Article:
With more jobs
to cobots to help ease
By Alex Wright
The U.S. manufacturing industry is at a crossroads. Faced with a shortfall of as many as two million workers between now and 2025, the sector needs to either reinvent itself by making it a more attractive career choice for college and high school graduates or face xtinction. It also needs to shed its image as a dull, unfashionable place to
work, where employees are stuck in dead-end repetitive jobs.
Added to that are the multiple risks caused by the increasing use of automation,
sensors and collaborative robots (cobots) in the manufacturing process, including
product defects and worker injuries. That’s not to mention the increased exposure
to cyber attacks as manufacturers and their facilities become more globally
interconnected through the use of smart technology.
If the industry wishes to continue to move forward at its current rapid pace,
then manufacturers need to work with schools, governments and the community
to provide educational outreach and apprenticeship programs. They must
change the perception of the industry and attract new talent. They also need to
understand and to mitigate the risks presented by the increased use of technology
in the manufacturing process.
“Loss of knowledge due to movement of experienced workers, negative
perception of the manufacturing industry and shortages of STEM (science,
technology, engineering and math) and skilled production workers are driving the
talent gap,” said Ben Dollar, principal, Deloitte Consulting.
“The risks associated with this are broad and span the entire value chain —
[including] limitations to innovation, product development, meeting production
goals, developing suppliers, meeting customer demand and quality.”
THE TALENT GAP
Manufacturing companies are rapidly expanding. With too few skilled workers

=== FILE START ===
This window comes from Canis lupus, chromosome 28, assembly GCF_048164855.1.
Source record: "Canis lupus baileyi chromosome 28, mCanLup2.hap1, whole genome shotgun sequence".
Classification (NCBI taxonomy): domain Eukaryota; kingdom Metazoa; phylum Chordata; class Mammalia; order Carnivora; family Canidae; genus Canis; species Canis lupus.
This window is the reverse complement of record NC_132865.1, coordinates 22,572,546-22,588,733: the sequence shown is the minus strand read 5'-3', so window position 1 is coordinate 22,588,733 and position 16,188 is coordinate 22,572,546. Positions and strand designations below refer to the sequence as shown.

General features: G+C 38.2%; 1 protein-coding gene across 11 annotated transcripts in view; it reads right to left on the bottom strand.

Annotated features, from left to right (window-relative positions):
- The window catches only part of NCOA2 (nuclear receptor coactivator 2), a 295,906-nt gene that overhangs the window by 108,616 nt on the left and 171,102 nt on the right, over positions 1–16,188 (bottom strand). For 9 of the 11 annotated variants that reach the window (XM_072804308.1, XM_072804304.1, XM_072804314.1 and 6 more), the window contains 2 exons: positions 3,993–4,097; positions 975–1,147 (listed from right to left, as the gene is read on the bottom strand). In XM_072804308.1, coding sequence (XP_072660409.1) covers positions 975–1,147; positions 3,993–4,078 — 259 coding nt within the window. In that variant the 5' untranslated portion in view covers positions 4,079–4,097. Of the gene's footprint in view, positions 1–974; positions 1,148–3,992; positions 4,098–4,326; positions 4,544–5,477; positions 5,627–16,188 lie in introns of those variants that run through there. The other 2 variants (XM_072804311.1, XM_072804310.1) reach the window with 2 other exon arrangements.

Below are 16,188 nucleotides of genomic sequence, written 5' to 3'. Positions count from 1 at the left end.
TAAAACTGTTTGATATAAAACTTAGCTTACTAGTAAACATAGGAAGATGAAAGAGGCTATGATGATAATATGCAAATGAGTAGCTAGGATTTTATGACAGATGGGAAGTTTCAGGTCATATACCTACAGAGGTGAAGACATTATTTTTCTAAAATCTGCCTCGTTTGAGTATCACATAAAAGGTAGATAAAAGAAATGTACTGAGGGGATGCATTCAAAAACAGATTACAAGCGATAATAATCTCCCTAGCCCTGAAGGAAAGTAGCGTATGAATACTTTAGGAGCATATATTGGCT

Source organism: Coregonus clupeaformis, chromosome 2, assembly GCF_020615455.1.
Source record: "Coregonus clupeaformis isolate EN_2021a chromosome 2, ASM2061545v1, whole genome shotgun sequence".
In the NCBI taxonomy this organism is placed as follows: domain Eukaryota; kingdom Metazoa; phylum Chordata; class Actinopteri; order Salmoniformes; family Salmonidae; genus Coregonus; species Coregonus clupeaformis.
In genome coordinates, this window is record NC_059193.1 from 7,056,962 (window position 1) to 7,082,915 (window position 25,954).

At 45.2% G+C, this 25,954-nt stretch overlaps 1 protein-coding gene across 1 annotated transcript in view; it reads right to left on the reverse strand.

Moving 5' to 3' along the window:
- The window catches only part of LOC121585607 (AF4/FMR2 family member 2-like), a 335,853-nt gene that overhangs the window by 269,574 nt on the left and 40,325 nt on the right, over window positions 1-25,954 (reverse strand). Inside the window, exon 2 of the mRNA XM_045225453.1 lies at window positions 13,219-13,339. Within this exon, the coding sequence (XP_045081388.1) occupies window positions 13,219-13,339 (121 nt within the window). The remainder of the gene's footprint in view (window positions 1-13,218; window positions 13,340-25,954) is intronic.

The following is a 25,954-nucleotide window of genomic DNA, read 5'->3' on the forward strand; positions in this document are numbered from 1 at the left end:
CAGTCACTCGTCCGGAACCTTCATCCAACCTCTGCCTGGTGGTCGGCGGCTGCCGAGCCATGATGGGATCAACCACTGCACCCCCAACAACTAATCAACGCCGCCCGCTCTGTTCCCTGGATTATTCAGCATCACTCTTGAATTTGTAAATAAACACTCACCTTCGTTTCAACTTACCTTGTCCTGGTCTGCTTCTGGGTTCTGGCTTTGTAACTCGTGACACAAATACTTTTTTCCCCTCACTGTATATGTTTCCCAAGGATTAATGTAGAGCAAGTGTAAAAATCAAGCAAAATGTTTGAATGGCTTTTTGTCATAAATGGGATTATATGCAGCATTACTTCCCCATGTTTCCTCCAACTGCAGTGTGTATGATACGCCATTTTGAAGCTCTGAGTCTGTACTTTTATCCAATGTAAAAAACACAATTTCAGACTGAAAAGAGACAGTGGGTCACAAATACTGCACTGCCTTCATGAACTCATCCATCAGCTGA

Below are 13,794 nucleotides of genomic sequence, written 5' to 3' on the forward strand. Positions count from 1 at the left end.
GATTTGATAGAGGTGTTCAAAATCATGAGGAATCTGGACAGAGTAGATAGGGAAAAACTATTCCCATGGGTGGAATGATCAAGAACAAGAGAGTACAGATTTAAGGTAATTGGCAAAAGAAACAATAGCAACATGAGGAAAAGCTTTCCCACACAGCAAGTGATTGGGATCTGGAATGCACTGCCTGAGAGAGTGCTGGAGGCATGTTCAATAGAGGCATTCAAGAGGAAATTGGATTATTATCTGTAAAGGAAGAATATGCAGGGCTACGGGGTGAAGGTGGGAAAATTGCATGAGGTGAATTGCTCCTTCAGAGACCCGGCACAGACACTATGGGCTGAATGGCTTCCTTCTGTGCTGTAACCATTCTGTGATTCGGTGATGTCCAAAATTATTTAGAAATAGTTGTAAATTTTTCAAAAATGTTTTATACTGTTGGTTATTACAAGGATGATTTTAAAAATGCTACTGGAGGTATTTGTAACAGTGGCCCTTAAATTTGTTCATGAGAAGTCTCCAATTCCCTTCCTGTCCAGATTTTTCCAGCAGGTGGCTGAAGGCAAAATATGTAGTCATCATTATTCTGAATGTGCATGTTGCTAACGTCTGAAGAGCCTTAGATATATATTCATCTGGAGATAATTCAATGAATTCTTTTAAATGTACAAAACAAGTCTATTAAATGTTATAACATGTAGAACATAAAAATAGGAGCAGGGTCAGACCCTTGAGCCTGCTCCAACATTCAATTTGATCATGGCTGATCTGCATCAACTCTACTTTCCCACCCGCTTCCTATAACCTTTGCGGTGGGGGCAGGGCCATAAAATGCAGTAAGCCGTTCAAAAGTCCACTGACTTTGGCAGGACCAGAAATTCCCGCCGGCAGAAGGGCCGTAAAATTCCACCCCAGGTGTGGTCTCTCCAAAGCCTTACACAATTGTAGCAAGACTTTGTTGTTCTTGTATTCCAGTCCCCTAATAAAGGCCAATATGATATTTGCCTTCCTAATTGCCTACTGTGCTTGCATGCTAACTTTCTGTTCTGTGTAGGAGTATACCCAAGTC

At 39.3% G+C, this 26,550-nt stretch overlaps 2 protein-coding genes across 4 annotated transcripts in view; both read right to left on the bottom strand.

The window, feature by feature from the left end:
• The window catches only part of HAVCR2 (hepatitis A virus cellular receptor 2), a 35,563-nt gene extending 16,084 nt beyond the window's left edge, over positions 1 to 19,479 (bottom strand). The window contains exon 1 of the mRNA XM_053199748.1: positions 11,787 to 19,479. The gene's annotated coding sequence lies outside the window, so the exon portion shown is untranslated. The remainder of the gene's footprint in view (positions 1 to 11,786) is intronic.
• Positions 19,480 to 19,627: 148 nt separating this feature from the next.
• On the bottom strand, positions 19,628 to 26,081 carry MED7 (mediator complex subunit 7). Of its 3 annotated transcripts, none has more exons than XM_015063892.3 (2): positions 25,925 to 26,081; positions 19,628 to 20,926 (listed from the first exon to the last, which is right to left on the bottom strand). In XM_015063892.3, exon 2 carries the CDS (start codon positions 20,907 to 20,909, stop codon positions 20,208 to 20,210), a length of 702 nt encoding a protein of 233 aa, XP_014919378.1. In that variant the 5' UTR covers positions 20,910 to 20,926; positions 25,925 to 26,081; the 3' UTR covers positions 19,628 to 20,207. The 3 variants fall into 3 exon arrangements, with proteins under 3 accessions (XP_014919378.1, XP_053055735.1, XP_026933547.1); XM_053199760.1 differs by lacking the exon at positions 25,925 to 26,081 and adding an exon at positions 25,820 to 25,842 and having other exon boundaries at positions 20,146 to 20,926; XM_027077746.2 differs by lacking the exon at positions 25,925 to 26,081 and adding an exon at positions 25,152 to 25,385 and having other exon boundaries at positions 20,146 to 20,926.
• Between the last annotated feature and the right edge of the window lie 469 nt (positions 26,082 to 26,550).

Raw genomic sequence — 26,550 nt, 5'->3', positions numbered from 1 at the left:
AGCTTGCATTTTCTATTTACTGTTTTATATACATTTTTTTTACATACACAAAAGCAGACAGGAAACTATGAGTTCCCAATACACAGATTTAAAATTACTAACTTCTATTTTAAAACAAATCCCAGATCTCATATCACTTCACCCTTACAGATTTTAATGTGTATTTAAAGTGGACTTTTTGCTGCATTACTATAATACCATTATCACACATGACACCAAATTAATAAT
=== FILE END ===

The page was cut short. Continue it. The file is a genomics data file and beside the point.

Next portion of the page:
coming in to fill newly created positions, the talent gap is widening. That has been
exacerbated by the gradual drain of knowledge and expertise as baby boomers
retire and a decline in technical education programs in public high schools.
“Most of the millennials want to work for an Amazon, Google or Yahoo,
because they seem like fun places to work and there’s a real sense of community
involvement,” said Dan Holden, manager of corporate risk and insurance, Daimler
Trucks North America. “In contrast, the manufacturing industry represents the
‘old school’ where your father and grandfather used to work.
“But nothing could be further from the truth: We offer almost limitless
opportunities in engineering and IT, working in fields such as electric cars and
To dispel this myth, Holden said Daimler’s Educational Outreach Program
assists qualified organizations that support public high school educational programs
in STEM, CTE (career technical education) and skilled trades’ career development.
It also runs weeklong technology schools in its manufacturing facilities
to encourage students to consider
manufacturing as a vocation, he said.
“It’s all essentially a way of
introducing ourselves to the younger
generation and to present them with
an alternative and rewarding career
choice,” he said. “It also gives us the
opportunity to get across the message
that just because we make heavy duty
equipment doesn’t mean we can’t be a
fun and educational place to work.”
RISE OF THE COBOT
Automation undoubtedly helps
manufacturers increase output and
improve efficiency by streamlining
• Manufacturing faces a talent gap
as baby boomers leave and young
workers set their sights on tech-driven jobs.
• Technology and connectivity pose
new opportunities, but also new
• Collaborative robots are one
solution. Employers must educate
themselves on the ins and outs of
robot risks in the workplace.
“The risks associated with [the
talent gap] are broad and span
the entire value chain.”
— Ben Dollar, principal, Deloitte Consulting LLP
Collaborative robots can help fill the talent shortfall in manufacturing, but employers must proceed with caution.